Pottery is very often used as evidence for trading and the distribution of goods. Information relating to trade networks can also be obtained from the New Kingdom material excavated on Sai Island.
For Egypt, it is well known that the material culture of the 18th Dynasty – especially from the reign of Hatshepsut/Thutmose III onwards until the Amarna age – reflects an intense international transfer of goods and a common long-distance exchange of objects (cf. e.g. Brovarski, Doll & Freed 1982). This is obviously illustrated by the ceramics coming from SAV 1 North within the Pharaonic town of Sai – a number of Canaanite amphorae, painted Levantine jugs and jars, Pilgrim flasks of various origin, Cypriote vessels like Black Lustrous Wheel-made Ware and a fragment of a Mycenean stirrup jar (N/C 616) are especially noteworthy.
Fragment of a Mycenean stirrup jar from SAV1 North
These imported vessels show that Sai was fully integrated in the Egyptian trade network with the Eastern Mediterranean, at least from Thutmoside times onwards (Budka 2011, 31; Miellé 2011-12, 187). Besides the precious contents of imported vessels (especially oil and other essences), it is very likely that the vessels themselves held a value and were regarded as prestigious objects (cf. Seiler 2005, 49). They were often passed on for several generations and reused in different contexts, thus providing sometimes difficulties in dating as there might be a considerable difference between the production date and the date of deposition. From the Pharaonic town on Sai Island, several Canaanite amphorae sherds were for example reused as scrapers and for sure had a long lifespan.
Imported vessels other than amphorae are primarily known from funerary contexts, being found as grave goods (cf. Hassler 2010) – as it is also the case on Sai Island. A complete Mycenean stirrup jar was discovered in tomb 21 in the major New Kingdom cemetery south of the town, SAC5. T21 61 is decorated with concentric circles and similar to types found at Amarna (cf. Hankey 1995) and Deir el-Medine (Minault-Gout/Thill 2012, 369, pl. 145, 161). Like in the case of N/C 616, there can be no doubt about the Mycenean origin of T21 61 – although Egyptian imitations of Aegean vases are well known from Egypt (Vermeule 1982), the Sai Island vessels are made in foreign fabrics. This is clear from a macroscopic investigation, but further proof is planned by scientific analyses for N/C 616, first of all by NAA.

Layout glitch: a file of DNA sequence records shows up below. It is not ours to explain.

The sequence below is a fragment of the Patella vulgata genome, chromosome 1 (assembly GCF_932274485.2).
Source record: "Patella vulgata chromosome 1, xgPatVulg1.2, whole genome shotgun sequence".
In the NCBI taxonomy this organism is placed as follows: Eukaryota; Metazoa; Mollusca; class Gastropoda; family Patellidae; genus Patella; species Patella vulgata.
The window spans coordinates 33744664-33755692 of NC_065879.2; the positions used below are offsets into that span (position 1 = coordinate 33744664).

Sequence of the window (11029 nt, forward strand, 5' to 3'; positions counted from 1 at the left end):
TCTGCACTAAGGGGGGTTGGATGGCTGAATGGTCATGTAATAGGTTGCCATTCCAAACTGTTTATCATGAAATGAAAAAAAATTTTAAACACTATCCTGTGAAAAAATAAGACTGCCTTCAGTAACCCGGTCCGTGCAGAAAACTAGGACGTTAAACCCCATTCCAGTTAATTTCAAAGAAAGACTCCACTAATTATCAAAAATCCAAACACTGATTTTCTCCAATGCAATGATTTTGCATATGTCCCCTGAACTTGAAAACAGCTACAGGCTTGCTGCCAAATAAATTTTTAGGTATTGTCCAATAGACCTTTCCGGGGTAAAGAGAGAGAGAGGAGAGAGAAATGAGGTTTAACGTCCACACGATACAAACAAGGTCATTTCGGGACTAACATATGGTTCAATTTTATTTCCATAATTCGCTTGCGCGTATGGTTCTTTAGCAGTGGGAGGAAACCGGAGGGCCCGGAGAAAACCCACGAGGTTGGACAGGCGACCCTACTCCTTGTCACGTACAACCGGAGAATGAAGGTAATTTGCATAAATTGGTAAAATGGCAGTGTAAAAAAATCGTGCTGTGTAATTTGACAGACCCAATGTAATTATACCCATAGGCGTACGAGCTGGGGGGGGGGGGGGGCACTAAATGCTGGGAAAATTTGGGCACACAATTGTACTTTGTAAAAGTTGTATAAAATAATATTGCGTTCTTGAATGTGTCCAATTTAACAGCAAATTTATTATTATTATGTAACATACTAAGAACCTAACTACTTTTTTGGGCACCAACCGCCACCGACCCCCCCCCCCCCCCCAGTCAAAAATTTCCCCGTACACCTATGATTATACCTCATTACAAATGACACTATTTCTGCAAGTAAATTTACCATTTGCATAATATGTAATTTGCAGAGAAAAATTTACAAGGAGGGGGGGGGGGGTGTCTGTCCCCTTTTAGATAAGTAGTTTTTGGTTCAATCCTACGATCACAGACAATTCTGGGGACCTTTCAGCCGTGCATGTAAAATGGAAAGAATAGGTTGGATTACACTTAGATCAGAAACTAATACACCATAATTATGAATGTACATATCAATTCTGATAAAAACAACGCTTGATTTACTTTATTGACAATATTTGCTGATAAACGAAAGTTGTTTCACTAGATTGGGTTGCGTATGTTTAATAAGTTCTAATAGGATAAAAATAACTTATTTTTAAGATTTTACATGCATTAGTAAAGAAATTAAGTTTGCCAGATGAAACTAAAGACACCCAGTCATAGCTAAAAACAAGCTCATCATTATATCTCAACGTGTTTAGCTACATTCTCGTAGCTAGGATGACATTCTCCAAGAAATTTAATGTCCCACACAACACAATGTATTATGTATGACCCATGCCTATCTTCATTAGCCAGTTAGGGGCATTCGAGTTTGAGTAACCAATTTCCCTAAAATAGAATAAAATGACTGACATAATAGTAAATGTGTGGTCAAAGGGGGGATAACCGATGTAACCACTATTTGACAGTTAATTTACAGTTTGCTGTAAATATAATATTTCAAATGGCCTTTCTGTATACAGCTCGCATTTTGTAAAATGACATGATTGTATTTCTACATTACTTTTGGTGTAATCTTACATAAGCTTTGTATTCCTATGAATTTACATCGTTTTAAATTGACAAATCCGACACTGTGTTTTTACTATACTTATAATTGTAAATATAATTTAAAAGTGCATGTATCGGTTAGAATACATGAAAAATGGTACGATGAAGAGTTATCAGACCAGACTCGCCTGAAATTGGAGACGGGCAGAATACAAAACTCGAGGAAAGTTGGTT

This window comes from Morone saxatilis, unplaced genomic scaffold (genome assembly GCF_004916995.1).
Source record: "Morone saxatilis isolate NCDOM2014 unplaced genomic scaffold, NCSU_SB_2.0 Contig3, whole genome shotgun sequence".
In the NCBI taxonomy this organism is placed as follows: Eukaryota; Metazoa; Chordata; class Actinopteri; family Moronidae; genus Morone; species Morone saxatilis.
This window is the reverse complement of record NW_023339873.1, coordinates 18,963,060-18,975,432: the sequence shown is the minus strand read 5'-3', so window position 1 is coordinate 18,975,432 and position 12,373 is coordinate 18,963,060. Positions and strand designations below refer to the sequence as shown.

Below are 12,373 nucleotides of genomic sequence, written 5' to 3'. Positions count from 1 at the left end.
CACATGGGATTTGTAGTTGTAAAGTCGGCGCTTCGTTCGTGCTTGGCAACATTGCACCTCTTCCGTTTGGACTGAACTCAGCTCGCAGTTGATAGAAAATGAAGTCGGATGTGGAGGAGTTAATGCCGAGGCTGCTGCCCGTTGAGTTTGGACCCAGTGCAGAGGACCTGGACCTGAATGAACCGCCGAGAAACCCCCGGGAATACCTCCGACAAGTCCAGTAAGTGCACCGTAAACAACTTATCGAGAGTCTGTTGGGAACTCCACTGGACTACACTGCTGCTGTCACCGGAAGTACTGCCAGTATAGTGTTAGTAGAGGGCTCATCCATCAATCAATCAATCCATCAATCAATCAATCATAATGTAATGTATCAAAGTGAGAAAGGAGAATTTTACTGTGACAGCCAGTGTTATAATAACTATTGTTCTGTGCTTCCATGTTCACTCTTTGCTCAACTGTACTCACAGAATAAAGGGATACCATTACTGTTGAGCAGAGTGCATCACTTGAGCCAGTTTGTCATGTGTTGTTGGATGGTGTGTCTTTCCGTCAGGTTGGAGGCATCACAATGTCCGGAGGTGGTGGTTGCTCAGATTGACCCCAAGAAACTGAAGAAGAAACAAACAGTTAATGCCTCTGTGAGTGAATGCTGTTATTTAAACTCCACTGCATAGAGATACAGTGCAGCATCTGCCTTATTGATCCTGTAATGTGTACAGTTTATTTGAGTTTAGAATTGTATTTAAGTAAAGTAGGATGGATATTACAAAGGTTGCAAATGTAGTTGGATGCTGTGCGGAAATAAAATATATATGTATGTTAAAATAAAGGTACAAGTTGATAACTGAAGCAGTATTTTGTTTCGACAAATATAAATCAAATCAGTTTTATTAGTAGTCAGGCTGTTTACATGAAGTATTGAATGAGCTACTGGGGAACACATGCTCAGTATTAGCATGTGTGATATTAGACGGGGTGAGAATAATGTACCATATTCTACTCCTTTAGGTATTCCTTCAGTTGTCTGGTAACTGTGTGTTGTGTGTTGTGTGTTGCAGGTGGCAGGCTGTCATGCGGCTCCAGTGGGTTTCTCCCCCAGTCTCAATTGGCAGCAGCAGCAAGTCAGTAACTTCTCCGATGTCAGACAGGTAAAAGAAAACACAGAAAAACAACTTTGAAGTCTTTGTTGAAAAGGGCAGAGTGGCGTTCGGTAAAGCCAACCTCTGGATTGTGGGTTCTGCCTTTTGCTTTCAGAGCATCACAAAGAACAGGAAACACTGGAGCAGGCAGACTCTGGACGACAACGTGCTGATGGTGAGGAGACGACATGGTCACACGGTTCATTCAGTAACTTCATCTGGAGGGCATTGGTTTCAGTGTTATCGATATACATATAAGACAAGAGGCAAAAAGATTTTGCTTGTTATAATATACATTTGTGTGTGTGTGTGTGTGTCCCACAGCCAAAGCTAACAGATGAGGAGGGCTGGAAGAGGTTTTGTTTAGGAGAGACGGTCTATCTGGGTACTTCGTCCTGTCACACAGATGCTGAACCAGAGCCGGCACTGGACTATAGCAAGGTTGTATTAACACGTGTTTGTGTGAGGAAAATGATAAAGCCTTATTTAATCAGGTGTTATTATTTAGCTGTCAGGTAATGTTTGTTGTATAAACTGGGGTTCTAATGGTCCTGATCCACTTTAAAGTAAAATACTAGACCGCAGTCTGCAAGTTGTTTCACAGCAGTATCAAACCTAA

In Nubia, Mycenean imports are in general rare (cf. Minault-Gout/Thill 2012, 369). A limited number of examples have been recorded in Lower Nubia, especially at Buhen and Aniba, and in Upper Nubia, for example during recent excavations at Tombos (Smith 2003, 152-154, fig. 6.21) and Amara West. The Mycenean stirrup jar from SAV1 North is one of the rare examples for such luxury vessels excavated in domestic contexts (see Hassler 2010, 211 for the primary use of stirrup jars in funerary contexts). It finds good parallels in the Egyptian town of Elephantine (material currently under study by the author) and gives evidence for the complex character of household pottery from Pharaonic settlements – a mixture including besides functional domestic types also painted and extraordinary pieces, most likely regarded as luxury items.
Brovarski, E., Doll, S.K. & R.E. Freed (eds.) 1982: Egypt’s Golden Age: The Art of Living in the New Kingdom, Exhibition Catalogue, Boston.
Budka, J. 2011: The early New Kingdom at Sai Island: Preliminary results based on the pottery analysis (4th Season 2010), Sudan & Nubia 15, 23–33.
Hassler, A. 2010, Mykenische Keramik aus verlorenen Kontexten – Die Grabung L. Loats in Gurob, Egypt & Levant 20, 207–225.
Hankey, V. 1995: Stirrup Jars at El-Amarna, in W. V. Davies & L. Schofield (eds.), Egypt, the Aegean and the Levant. Interconnections in the Second Millennium BC, London, 116–124.
Miellé, L. 2011-2012: La céramique pharaonique de la ville fortifiée (SAV1 N) de l’île de Saï, CRIPEL 29, 173–187.
Minault-Gout, A./Thill, F. 2012: Saï II. Le cimetière des tombes hypogées du Nouvel Empire (SAC5), FIFAO 69, Cairo.
Seiler, A. 2005: Tradition & Wandel. Die Keramik als Spiegel der Kulturentwicklung in der Zweiten Zwischenzeit, SDAIK 32, Mainz am Rhein.
Smith, S. T. 2003: Wretched Kush. Ethnic identities and boundaries in Egypt’s Nubian Empire, London/New York.
Vermeule, E.T. 1982, Egyptian Imitations of Aegean Vases, in Brovarski, E., Doll, S.K. & R.E. Freed (eds.) 1982, 152–158.